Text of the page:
News Release

Novel stem cell line avoids risk of introducing transplanted tumors

Progenitor cells might eventually be used to repair or rebuild damaged or destroyed organs

Peer-Reviewed Publication

University of California - San Diego

Embryonic Rat Kidney Cells

image: In this micrograph, embryonic rat kidney cell aggregates are colored red. Differentiated human cells incorporated into these aggregates are colored green. Blue marks DNA in all cells. view more 

Credit: UC San Diego Health

Human pluripotent stem cells (hPSC) can become any type of cell in the adult body, offering great potential in disease modeling, drug discovery and creating replacement cells for conditions ranging from cardiovascular to Alzheimer's disease.

But that promise comes with a risk: the possibility that transplanted hPSCs might also develop as unwanted tumors. In a new study published November 10, 2015 in the online journal eLIFE, researchers at University of California, San Diego School of Medicine describe a new "progenitor cell" capable of unlimited expansion and differentiation into mature kidney cells, but without the risk of forming tumors.

"This work nicely complements recent advances in tissue engineering and the goal of rebuilding or recreating functional organs, such as what we've seen with the creation of 'mini-kidneys'," said senior author Karl Willert, PhD, associate professor in the Department of Cellular and Molecular Medicine at UC San Diego. "It represents a novel source of cells."

Willert, with co-corresponding author David Brafman, PhD, at Arizona State University, and colleagues engineered an in vitro microenvironment that permitted homogenous expansion of hPSC progenitor cells from the mesoderm - one of the three primary germ layers in early embryonic development. A germ layer is a primary layer of cells that form during embryogenesis. Progenitor cells are early descendants of stem cells, with more limited differentiation capacity.

Analyses showed that these newly created "mesoderm progenitors" lacked tumor-forming potential, but retained the capacity to differentiate into specific kinds of tissue, such as cells that comprise the adult kidney.

The researchers said the ability to generate expandable populations of progenitor cells with limited differentiation presents several advantages over the use of undifferentiated human stem cells:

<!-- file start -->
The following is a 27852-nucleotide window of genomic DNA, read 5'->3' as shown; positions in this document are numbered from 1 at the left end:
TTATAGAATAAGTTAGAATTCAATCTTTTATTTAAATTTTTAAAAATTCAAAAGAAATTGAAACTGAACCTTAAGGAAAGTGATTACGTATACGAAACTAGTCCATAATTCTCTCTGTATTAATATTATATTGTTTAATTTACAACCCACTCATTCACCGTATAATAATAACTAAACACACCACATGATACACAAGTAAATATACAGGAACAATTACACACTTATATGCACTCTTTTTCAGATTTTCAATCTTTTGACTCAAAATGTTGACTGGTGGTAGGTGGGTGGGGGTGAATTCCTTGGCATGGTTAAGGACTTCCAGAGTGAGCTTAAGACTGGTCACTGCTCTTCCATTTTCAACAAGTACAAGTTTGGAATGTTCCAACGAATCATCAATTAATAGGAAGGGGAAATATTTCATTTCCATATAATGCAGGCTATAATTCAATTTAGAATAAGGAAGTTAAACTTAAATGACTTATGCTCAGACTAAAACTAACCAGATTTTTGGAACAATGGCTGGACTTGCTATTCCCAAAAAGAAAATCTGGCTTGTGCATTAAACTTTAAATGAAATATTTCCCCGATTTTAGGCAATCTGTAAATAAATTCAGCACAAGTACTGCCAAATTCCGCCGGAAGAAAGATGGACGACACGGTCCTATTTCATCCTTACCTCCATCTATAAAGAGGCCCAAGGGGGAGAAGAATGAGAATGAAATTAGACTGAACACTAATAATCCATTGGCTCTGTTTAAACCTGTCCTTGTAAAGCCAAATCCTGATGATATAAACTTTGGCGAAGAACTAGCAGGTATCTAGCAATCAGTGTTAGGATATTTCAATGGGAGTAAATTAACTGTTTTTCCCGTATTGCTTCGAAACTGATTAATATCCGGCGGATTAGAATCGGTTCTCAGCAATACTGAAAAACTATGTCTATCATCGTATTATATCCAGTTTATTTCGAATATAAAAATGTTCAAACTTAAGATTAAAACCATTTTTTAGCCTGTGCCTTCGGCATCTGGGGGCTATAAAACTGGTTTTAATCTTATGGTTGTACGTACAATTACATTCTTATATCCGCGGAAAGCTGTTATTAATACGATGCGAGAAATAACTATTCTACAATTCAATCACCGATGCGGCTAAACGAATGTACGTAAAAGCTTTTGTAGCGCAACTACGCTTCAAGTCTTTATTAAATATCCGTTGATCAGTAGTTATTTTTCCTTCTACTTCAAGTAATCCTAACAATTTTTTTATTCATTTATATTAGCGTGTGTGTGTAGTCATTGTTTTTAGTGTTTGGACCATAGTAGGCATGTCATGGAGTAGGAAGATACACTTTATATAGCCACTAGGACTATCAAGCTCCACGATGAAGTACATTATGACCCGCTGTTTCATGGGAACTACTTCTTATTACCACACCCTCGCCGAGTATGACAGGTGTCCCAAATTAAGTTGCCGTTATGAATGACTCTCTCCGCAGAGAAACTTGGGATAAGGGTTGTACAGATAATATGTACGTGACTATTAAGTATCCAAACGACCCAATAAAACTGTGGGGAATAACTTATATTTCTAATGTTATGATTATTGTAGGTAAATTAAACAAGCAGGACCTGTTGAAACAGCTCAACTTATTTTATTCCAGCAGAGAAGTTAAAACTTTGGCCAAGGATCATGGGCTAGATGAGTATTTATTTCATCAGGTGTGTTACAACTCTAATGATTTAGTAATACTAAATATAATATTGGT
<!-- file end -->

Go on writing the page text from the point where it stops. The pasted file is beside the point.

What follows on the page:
First, cultures derived from the latter often harbor undifferentiated cells that retain the potential to seed tumor growth.

Second, development and manipulation of lineage-restricted progenitors is less elaborate. It's easier to create mature cell populations for research or therapeutic use.

Third, because progenitor cells are limited in what kind of cell they can be, they are less likely than stem cells to differentiate into an unwanted cell type.

"Our cells can serve as building blocks to generate kidneys that may one day be suitable for cell replacement and transplantation," said Willert. "I think such a therapeutic application is still a few years in the future, but engineered kidney tissue can serve as a powerful model system to study how the human kidney interacts with and filters drugs. Such an application would be of tremendous value to the pharmaceutical industry."

Willert noted that the progenitor cells developed are likely capable of differentiating into other cell types of the intermediate mesodermal lineage as well, most notably the germ line to generate eggs and sperm in a dish. "We have only characterized their potential to differentiate into cells that contribute to the kidney. We are now investigating to what extent these cells can generate other tissues and organs that derive from intermediate mesoderm, including reproductive organs."

He said colleagues are also pursuing similar bioengineering-based approaches to generate other similar expandable progenitor cell populations capable of differentiation into mature cell types derived from other germ layers.


Co-authors include Nathan Kumar, Jenna Richter, Kevin Bush, Celber Trujillo, Sanjay Nigam, and Terry Gaasterland, all at UC San Diego; Josh Cutts, Arizona State University.

Funding for this research came, in part, from the California Institute for Regenerative Medicine and the National Institutes of Health (grant U01-DK089567).

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